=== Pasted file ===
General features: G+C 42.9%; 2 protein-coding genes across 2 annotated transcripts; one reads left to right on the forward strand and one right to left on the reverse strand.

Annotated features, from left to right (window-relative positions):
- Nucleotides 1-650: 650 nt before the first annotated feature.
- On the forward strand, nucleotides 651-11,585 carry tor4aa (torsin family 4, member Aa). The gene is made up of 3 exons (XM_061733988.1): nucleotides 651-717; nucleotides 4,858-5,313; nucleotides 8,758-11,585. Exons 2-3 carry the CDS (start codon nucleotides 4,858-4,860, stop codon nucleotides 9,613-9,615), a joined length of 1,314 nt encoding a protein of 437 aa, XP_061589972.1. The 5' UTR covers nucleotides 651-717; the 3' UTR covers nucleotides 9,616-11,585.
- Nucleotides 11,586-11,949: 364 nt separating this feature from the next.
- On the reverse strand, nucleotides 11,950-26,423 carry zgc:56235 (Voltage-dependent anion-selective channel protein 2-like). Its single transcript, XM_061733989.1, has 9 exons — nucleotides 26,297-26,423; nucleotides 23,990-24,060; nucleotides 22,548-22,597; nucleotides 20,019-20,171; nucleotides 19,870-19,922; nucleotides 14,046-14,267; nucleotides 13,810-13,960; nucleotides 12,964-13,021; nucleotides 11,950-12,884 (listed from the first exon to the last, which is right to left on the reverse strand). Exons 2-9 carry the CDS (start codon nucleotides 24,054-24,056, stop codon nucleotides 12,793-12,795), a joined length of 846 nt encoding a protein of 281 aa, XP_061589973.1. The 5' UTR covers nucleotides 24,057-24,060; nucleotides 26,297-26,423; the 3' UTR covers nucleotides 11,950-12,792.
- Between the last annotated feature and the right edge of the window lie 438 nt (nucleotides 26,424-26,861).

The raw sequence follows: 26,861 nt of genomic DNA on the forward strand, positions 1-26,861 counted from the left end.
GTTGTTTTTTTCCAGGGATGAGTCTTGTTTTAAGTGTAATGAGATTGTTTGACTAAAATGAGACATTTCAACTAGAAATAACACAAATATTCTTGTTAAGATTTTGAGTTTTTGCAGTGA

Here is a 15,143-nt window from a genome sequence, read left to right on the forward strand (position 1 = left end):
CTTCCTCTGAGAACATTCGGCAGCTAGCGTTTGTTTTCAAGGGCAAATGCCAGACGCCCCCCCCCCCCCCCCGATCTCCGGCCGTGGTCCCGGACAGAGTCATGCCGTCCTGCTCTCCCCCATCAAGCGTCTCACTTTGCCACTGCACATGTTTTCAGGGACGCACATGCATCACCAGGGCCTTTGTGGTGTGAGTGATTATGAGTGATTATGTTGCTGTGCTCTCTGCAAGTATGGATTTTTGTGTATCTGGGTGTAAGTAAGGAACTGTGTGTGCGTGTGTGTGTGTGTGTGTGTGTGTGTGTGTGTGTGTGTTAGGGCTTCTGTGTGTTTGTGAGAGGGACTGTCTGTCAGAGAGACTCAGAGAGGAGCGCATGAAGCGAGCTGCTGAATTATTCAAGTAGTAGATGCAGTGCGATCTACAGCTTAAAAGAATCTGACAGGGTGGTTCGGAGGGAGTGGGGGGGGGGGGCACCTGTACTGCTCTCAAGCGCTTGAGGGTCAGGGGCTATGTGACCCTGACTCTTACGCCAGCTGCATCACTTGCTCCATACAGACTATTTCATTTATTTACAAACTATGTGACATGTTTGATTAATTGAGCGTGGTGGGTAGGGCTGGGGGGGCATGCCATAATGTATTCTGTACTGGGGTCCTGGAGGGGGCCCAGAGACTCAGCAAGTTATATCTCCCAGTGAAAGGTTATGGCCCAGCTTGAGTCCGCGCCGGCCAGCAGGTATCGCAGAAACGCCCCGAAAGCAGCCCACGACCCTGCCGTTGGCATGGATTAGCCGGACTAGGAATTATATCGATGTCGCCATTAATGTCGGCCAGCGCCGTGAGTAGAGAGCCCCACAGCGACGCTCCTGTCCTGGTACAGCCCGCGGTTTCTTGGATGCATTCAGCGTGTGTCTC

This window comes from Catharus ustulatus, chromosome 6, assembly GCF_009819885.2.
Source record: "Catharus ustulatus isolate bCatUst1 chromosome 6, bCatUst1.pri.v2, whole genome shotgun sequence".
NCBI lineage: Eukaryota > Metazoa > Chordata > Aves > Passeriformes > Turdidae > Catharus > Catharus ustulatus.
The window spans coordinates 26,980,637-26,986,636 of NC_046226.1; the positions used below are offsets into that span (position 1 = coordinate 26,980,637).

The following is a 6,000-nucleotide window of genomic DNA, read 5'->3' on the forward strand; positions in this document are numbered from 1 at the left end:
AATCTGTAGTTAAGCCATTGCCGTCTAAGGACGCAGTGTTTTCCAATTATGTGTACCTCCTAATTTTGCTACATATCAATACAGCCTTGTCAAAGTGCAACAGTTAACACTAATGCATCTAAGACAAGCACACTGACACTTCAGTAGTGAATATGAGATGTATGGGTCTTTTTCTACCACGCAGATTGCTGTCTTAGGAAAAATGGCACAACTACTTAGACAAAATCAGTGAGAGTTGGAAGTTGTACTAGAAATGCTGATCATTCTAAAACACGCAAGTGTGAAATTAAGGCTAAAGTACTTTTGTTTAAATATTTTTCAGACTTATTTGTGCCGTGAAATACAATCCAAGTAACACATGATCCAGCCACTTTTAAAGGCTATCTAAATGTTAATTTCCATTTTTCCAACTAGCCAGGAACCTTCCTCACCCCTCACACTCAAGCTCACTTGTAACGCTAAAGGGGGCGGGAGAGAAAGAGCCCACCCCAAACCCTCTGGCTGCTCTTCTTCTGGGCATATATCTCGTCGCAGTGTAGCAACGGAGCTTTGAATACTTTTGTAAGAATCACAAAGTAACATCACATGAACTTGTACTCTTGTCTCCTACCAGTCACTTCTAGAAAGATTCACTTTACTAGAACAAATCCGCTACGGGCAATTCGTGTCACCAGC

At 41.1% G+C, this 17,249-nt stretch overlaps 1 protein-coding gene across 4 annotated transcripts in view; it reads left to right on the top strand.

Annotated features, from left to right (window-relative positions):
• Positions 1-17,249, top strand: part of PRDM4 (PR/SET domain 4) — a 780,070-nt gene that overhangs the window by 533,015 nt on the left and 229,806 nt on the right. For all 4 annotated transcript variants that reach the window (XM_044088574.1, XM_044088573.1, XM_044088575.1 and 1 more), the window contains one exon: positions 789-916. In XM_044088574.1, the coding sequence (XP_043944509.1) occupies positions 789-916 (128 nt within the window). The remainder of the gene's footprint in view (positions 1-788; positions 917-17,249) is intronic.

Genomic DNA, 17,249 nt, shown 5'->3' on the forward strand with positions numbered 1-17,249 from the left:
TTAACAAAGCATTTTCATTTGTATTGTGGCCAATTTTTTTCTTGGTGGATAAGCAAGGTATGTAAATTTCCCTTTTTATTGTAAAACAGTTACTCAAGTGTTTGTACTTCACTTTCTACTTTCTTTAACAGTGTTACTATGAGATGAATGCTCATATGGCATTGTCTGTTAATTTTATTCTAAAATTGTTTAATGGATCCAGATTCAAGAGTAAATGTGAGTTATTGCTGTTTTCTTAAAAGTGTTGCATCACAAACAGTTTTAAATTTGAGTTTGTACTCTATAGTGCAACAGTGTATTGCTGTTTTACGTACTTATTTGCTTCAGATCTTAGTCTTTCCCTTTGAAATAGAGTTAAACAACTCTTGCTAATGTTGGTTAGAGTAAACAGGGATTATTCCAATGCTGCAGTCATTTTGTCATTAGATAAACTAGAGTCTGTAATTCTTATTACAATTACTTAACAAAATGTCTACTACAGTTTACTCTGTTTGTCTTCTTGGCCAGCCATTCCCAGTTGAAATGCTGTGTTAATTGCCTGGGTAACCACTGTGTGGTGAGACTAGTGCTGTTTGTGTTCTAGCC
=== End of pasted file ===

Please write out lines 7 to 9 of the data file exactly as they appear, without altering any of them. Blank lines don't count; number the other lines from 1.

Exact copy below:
- Between the last annotated feature and the right edge of the window lie 438 nt (nucleotides 26,424-26,861).

The raw sequence follows: 26,861 nt of genomic DNA on the forward strand, positions 1-26,861 counted from the left end.
GTTGTTTTTTTCCAGGGATGAGTCTTGTTTTAAGTGTAATGAGATTGTTTGACTAAAATGAGACATTTCAACTAGAAATAACACAAATATTCTTGTTAAGATTTTGAGTTTTTGCAGTGA